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What the First 3 Months of Inbound Marketing for Your Grad School Will Look Like

Zach Busekrus

Launching an inbound marketing strategy for your grad school is a lot like raising a baby during their first year of life — it’s a heck of a lot of work in the beginning, but becomes more manageable over time (or theoretically should!).

Now, I’ve never raised a child, but as the oldest of six kids, sometimes it feels like I have. As any of you with children know, when your baby is first born he/she takes a lot out of you.

You forget what it feels like to get an uninterrupted night of sleep, you can’t believe the majority of your day is now spent feeding, changing, and calming the little tyke, and a girls’ or guys’ night out seems like something from another lifetime.

But at the same time, this new phase of life is exciting, stretching, and quite rewarding. Seeing your baby lift her head by herself, clap her hands for the first time, and take her first step makes all of the sleepless nights and missed guys’ nights worth it.

At the beginning, inbound marketing is challenging, but as your grad school’s inbound strategy “grows up,” things become easier — and you’re more and more convinced that it was worth it.  

Here is what the first three months of inbound marketing will actually look like:

1. Onboarding and Initial Setup

You can’t do inbound marketing without the right marketing platform. While there are a myriad of content marketing platforms out there, we’re huge fans of HubSpot — the folks that wrote the book on inbound marketing to begin with.

Regardless of what platform you choose, you will spend the first few weeks doing the following:

  • Setting up subdomains of your website. This is how you’ll be able to easily publish blog posts, landing pages, and premium content without getting your IT folks involved.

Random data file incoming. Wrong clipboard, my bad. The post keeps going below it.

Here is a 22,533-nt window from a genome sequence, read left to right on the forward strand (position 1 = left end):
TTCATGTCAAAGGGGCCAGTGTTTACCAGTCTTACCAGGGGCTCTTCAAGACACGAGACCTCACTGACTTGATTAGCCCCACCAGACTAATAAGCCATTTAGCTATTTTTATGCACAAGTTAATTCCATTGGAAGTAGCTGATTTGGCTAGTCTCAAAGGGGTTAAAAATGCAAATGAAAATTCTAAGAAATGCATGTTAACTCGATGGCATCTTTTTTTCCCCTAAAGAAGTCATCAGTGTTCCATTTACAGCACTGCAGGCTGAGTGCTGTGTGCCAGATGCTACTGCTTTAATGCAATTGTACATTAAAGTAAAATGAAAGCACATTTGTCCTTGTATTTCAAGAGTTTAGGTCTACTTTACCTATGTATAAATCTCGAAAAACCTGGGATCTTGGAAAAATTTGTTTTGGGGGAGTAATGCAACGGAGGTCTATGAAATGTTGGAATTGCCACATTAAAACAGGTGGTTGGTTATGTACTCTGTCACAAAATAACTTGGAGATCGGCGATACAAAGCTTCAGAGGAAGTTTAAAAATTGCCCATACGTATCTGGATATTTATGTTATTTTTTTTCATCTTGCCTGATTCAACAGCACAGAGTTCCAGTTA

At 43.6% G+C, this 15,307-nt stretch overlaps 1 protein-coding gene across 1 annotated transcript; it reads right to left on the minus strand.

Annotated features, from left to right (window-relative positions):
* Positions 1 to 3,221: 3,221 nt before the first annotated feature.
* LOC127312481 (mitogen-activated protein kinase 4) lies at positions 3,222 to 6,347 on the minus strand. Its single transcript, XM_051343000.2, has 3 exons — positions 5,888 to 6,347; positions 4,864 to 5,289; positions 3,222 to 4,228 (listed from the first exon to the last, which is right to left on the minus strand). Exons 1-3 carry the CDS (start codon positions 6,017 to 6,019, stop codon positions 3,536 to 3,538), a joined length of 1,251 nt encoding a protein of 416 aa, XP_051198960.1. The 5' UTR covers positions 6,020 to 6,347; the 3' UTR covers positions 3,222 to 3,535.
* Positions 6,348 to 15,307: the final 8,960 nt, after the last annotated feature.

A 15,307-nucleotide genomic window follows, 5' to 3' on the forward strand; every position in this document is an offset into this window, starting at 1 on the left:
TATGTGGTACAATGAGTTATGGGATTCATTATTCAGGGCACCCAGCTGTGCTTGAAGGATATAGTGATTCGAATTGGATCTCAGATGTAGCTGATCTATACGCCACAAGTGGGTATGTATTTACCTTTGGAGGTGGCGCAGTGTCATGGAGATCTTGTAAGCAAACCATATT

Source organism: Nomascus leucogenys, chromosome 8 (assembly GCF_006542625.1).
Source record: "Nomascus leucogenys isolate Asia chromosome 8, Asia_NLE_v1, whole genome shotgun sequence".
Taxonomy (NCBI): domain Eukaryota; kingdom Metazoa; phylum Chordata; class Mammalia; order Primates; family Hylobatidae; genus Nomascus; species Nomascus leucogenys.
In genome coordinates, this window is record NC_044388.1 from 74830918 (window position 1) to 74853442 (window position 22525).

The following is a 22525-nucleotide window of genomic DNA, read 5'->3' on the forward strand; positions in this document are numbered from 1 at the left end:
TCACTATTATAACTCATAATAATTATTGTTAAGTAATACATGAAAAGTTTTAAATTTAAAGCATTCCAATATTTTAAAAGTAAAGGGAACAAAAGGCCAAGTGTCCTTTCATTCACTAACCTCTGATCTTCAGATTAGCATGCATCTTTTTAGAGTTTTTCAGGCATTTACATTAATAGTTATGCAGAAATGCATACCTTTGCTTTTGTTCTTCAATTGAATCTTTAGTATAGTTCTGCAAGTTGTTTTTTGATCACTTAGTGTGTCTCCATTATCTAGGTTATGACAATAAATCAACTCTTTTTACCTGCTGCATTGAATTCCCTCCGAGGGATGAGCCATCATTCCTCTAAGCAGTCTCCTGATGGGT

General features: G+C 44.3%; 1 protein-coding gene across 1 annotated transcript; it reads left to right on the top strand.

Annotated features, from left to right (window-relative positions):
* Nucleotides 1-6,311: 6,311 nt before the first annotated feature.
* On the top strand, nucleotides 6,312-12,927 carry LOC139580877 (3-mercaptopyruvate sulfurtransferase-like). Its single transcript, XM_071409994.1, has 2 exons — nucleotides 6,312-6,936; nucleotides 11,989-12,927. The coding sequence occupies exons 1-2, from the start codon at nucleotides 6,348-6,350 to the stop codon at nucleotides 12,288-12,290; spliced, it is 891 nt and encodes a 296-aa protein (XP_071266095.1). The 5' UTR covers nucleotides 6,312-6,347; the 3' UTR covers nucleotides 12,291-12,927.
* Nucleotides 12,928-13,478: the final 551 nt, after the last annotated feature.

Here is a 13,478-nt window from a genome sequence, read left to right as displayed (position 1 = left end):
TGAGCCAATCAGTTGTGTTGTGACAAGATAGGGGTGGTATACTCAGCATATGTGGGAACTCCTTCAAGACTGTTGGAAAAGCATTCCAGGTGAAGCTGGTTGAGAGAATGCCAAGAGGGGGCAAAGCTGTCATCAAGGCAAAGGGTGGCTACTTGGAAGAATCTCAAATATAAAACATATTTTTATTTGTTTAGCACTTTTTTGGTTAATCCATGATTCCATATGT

• Connecting your social media accounts. Your marketing platform should allow you to schedule, publish, monitor, and analyze how your content is performing across a myriad of social networks and and social network profiles.

  • Designing your blog and landing page templates. It’s important that you design and develop templates that are consistent with your school’s brand but are also simple, clean, and clear — you want to make it crystal clear as to what you want visitors to your blog and landing pages to do.

  • Brainstorm and finalize your student personas. Simply put, student personas are fictional representations of your ideal student — personas are about psychographics and not just demographics. When you go through the process of establishing student personas, you have to answer more intimate details about the needs, goals, challenges, and preferences of your prospects.

2. Developing a Content Strategy

Since inbound is all about content creation and content promotion, once the initial tech setup is done and your persona development is complete, it’s time to start brainstorming the kind of content your enrollment team wants to develop over the next three months.

Our clients have found creating a “Content Planner” (a glorified Google Spreadsheet) to be extremely helpful in unpacking blog post ideas, developing a vision for infographics, and delegating premium content creation.

If you work with an inbound partner agency, it’s essential that you find time to regularly brainstorm content ideas with them and make them aware of any upcoming events or information sessions that your school might be having.